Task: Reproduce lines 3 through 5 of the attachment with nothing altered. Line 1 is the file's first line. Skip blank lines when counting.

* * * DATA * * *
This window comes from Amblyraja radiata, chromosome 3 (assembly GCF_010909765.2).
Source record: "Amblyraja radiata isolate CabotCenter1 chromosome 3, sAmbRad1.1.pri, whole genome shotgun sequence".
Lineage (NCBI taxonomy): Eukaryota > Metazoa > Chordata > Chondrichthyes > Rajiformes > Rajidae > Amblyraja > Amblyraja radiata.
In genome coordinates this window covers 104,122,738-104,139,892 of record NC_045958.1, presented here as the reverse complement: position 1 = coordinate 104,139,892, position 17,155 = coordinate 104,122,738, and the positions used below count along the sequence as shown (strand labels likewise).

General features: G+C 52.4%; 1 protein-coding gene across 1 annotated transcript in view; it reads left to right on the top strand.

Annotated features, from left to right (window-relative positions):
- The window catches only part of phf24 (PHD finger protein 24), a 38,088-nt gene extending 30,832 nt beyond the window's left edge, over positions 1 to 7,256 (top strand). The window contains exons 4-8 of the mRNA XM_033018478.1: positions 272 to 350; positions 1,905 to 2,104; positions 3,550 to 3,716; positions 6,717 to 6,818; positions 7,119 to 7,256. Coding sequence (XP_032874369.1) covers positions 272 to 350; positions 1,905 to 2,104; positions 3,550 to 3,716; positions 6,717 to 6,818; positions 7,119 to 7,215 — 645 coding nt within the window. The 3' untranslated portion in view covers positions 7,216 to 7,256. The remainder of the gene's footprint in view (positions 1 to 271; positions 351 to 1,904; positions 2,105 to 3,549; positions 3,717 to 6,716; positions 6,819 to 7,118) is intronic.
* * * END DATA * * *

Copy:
Lineage (NCBI taxonomy): Eukaryota > Metazoa > Chordata > Chondrichthyes > Rajiformes > Rajidae > Amblyraja > Amblyraja radiata.
In genome coordinates this window covers 104,122,738-104,139,892 of record NC_045958.1, presented here as the reverse complement: position 1 = coordinate 104,139,892, position 17,155 = coordinate 104,122,738, and the positions used below count along the sequence as shown (strand labels likewise).

General features: G+C 52.4%; 1 protein-coding gene across 1 annotated transcript in view; it reads left to right on the top strand.